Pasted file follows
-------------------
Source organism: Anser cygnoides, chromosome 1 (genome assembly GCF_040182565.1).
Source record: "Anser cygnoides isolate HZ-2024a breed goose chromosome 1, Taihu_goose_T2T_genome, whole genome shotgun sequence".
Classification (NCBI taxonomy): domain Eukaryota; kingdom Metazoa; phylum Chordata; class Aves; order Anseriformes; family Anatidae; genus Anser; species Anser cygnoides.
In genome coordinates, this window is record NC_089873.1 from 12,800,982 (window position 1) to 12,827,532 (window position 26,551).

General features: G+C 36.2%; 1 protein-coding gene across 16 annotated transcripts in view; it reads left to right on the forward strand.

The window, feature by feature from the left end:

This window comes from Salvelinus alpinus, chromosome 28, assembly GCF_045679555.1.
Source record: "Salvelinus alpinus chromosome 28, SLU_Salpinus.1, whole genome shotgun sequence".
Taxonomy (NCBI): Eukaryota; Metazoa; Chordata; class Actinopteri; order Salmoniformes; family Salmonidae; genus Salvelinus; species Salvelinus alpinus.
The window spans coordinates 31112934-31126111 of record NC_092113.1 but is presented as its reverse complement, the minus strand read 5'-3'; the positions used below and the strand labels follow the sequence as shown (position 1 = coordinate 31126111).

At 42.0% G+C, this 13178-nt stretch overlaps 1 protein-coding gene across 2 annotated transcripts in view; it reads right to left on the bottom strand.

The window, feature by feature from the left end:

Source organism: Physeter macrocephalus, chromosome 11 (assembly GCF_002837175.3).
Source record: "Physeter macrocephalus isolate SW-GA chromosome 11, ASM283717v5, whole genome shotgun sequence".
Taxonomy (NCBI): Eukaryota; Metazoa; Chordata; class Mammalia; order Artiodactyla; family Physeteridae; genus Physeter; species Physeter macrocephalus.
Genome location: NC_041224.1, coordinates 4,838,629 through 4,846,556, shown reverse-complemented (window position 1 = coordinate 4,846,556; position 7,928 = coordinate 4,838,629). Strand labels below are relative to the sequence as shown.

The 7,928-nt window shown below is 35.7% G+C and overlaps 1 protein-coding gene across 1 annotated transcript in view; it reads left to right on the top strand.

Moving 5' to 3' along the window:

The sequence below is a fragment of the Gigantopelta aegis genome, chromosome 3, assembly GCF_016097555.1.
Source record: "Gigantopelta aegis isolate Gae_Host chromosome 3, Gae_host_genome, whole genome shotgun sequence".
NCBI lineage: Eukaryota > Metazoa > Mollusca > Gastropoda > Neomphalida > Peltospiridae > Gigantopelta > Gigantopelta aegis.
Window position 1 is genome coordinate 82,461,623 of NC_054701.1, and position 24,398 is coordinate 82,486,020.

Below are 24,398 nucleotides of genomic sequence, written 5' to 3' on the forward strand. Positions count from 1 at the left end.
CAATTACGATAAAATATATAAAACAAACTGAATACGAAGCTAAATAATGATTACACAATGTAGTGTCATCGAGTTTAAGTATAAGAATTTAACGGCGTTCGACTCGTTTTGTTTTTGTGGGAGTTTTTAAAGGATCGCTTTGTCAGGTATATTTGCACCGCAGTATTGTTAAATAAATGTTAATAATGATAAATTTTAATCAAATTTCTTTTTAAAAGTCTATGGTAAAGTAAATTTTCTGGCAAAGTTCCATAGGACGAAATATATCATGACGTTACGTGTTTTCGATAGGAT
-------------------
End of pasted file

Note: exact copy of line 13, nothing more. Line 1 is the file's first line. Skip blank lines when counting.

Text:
Source organism: Physeter macrocephalus, chromosome 11 (assembly GCF_002837175.3).